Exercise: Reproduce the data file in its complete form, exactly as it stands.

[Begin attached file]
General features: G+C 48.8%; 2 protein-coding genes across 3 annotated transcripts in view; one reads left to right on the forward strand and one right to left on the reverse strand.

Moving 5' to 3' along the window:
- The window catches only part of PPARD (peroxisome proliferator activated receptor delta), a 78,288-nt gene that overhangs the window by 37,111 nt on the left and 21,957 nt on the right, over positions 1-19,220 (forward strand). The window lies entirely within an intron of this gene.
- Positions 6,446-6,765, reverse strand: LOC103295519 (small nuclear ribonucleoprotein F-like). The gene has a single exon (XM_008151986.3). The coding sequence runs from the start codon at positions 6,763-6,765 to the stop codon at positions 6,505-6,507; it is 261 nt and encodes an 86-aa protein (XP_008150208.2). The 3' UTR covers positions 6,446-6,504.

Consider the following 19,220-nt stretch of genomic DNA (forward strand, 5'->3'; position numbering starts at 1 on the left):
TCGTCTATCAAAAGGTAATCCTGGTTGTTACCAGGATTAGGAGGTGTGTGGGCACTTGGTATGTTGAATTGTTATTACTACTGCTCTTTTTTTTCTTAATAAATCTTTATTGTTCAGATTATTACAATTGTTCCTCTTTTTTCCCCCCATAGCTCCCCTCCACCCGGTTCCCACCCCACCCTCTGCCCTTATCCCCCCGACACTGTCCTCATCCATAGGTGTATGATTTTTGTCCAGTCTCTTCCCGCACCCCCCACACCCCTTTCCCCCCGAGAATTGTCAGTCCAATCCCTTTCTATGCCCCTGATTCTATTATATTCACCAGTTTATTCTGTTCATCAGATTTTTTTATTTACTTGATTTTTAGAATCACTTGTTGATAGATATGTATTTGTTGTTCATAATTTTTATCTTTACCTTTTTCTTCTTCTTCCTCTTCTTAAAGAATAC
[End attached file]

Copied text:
General features: G+C 48.8%; 2 protein-coding genes across 3 annotated transcripts in view; one reads left to right on the forward strand and one right to left on the reverse strand.

Moving 5' to 3' along the window:
- The window catches only part of PPARD (peroxisome proliferator activated receptor delta), a 78,288-nt gene that overhangs the window by 37,111 nt on the left and 21,957 nt on the right, over positions 1-19,220 (forward strand). The window lies entirely within an intron of this gene.
- Positions 6,446-6,765, reverse strand: LOC103295519 (small nuclear ribonucleoprotein F-like). The gene has a single exon (XM_008151986.3). The coding sequence runs from the start codon at positions 6,763-6,765 to the stop codon at positions 6,505-6,507; it is 261 nt and encodes an 86-aa protein (XP_008150208.2). The 3' UTR covers positions 6,446-6,504.

Consider the following 19,220-nt stretch of genomic DNA (forward strand, 5'->3'; position numbering starts at 1 on the left):
TCGTCTATCAAAAGGTAATCCTGGTTGTTACCAGGATTAGGAGGTGTGTGGGCACTTGGTATGTTGAATTGTTATTACTACTGCTCTTTTTTTTCTTAATAAATCTTTATTGTTCAGATTATTACAATTGTTCCTCTTTTTTCCCCCCATAGCTCCCCTCCACCCGGTTCCCACCCCACCCTCTGCCCTTATCCCCCCGACACTGTCCTCATCCATAGGTGTATGATTTTTGTCCAGTCTCTTCCCGCACCCCCCACACCCCTTTCCCCCCGAGAATTGTCAGTCCAATCCCTTTCTATGCCCCTGATTCTATTATATTCACCAGTTTATTCTGTTCATCAGATTTTTTTATTTACTTGATTTTTAGAATCACTTGTTGATAGATATGTATTTGTTGTTCATAATTTTTATCTTTACCTTTTTCTTCTTCTTCCTCTTCTTAAAGAATAC